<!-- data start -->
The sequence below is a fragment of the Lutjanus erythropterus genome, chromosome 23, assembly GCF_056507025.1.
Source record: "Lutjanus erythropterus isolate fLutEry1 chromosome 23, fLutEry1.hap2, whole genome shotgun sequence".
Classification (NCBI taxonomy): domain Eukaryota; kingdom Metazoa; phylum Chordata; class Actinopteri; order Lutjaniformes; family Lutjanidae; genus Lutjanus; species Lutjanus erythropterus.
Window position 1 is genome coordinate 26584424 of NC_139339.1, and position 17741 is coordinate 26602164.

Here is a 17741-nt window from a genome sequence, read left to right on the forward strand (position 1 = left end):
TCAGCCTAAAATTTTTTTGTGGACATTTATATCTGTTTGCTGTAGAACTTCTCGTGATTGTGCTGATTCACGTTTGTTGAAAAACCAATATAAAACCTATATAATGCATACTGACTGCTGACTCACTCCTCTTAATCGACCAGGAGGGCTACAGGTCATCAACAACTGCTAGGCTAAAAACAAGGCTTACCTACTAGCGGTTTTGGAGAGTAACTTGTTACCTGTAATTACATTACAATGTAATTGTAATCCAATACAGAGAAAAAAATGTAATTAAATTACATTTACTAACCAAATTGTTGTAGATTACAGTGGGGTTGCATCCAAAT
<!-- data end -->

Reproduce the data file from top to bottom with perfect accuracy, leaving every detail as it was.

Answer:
The sequence below is a fragment of the Lutjanus erythropterus genome, chromosome 23, assembly GCF_056507025.1.
Source record: "Lutjanus erythropterus isolate fLutEry1 chromosome 23, fLutEry1.hap2, whole genome shotgun sequence".
Classification (NCBI taxonomy): domain Eukaryota; kingdom Metazoa; phylum Chordata; class Actinopteri; order Lutjaniformes; family Lutjanidae; genus Lutjanus; species Lutjanus erythropterus.
Window position 1 is genome coordinate 26584424 of NC_139339.1, and position 17741 is coordinate 26602164.

Here is a 17741-nt window from a genome sequence, read left to right on the forward strand (position 1 = left end):
TCAGCCTAAAATTTTTTTGTGGACATTTATATCTGTTTGCTGTAGAACTTCTCGTGATTGTGCTGATTCACGTTTGTTGAAAAACCAATATAAAACCTATATAATGCATACTGACTGCTGACTCACTCCTCTTAATCGACCAGGAGGGCTACAGGTCATCAACAACTGCTAGGCTAAAAACAAGGCTTACCTACTAGCGGTTTTGGAGAGTAACTTGTTACCTGTAATTACATTACAATGTAATTGTAATCCAATACAGAGAAAAAAATGTAATTAAATTACATTTACTAACCAAATTGTTGTAGATTACAGTGGGGTTGCATCCAAAT